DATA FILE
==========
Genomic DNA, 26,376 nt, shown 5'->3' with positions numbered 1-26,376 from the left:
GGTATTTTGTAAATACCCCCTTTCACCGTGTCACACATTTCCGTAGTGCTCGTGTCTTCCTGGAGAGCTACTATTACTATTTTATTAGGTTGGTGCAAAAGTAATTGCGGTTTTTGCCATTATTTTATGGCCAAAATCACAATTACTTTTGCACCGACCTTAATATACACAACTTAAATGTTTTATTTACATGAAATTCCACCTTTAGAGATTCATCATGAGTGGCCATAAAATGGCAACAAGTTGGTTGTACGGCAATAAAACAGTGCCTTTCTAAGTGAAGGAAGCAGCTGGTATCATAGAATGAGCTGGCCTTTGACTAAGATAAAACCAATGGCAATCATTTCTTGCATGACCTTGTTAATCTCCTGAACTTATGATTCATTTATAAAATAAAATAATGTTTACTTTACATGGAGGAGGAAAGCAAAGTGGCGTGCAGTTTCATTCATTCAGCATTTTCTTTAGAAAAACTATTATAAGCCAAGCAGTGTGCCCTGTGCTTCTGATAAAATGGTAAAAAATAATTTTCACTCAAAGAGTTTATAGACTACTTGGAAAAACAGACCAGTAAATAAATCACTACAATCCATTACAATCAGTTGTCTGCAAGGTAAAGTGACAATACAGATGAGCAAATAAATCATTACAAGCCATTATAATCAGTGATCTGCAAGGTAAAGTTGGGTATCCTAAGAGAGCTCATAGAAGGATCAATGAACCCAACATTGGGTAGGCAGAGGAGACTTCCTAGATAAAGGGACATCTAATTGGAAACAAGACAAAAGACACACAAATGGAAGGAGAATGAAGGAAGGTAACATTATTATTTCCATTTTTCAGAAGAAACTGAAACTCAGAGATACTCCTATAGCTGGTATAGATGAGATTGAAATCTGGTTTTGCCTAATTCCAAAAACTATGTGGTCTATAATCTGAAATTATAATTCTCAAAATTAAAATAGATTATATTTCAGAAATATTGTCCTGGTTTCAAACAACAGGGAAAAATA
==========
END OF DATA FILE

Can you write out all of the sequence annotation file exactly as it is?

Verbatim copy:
Genomic DNA, 26,376 nt, shown 5'->3' with positions numbered 1-26,376 from the left:
GGTATTTTGTAAATACCCCCTTTCACCGTGTCACACATTTCCGTAGTGCTCGTGTCTTCCTGGAGAGCTACTATTACTATTTTATTAGGTTGGTGCAAAAGTAATTGCGGTTTTTGCCATTATTTTATGGCCAAAATCACAATTACTTTTGCACCGACCTTAATATACACAACTTAAATGTTTTATTTACATGAAATTCCACCTTTAGAGATTCATCATGAGTGGCCATAAAATGGCAACAAGTTGGTTGTACGGCAATAAAACAGTGCCTTTCTAAGTGAAGGAAGCAGCTGGTATCATAGAATGAGCTGGCCTTTGACTAAGATAAAACCAATGGCAATCATTTCTTGCATGACCTTGTTAATCTCCTGAACTTATGATTCATTTATAAAATAAAATAATGTTTACTTTACATGGAGGAGGAAAGCAAAGTGGCGTGCAGTTTCATTCATTCAGCATTTTCTTTAGAAAAACTATTATAAGCCAAGCAGTGTGCCCTGTGCTTCTGATAAAATGGTAAAAAATAATTTTCACTCAAAGAGTTTATAGACTACTTGGAAAAACAGACCAGTAAATAAATCACTACAATCCATTACAATCAGTTGTCTGCAAGGTAAAGTGACAATACAGATGAGCAAATAAATCATTACAAGCCATTATAATCAGTGATCTGCAAGGTAAAGTTGGGTATCCTAAGAGAGCTCATAGAAGGATCAATGAACCCAACATTGGGTAGGCAGAGGAGACTTCCTAGATAAAGGGACATCTAATTGGAAACAAGACAAAAGACACACAAATGGAAGGAGAATGAAGGAAGGTAACATTATTATTTCCATTTTTCAGAAGAAACTGAAACTCAGAGATACTCCTATAGCTGGTATAGATGAGATTGAAATCTGGTTTTGCCTAATTCCAAAAACTATGTGGTCTATAATCTGAAATTATAATTCTCAAAATTAAAATAGATTATATTTCAGAAATATTGTCCTGGTTTCAAACAACAGGGAAAAATA